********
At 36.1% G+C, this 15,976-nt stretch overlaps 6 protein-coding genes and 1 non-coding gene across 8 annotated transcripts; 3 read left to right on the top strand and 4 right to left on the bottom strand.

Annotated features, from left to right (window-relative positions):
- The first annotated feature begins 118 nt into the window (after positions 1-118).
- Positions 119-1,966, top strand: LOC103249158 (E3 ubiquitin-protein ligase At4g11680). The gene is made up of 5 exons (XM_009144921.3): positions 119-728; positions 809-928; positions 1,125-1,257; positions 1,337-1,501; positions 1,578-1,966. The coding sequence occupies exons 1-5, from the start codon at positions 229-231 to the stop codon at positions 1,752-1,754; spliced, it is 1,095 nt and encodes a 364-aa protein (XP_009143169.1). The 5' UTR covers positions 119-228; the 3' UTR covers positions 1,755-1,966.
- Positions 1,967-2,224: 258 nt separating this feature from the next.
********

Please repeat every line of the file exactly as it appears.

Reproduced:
At 36.1% G+C, this 15,976-nt stretch overlaps 6 protein-coding genes and 1 non-coding gene across 8 annotated transcripts; 3 read left to right on the top strand and 4 right to left on the bottom strand.

Annotated features, from left to right (window-relative positions):
- The first annotated feature begins 118 nt into the window (after positions 1-118).
- Positions 119-1,966, top strand: LOC103249158 (E3 ubiquitin-protein ligase At4g11680). The gene is made up of 5 exons (XM_009144921.3): positions 119-728; positions 809-928; positions 1,125-1,257; positions 1,337-1,501; positions 1,578-1,966. The coding sequence occupies exons 1-5, from the start codon at positions 229-231 to the stop codon at positions 1,752-1,754; spliced, it is 1,095 nt and encodes a 364-aa protein (XP_009143169.1). The 5' UTR covers positions 119-228; the 3' UTR covers positions 1,755-1,966.
- Positions 1,967-2,224: 258 nt separating this feature from the next.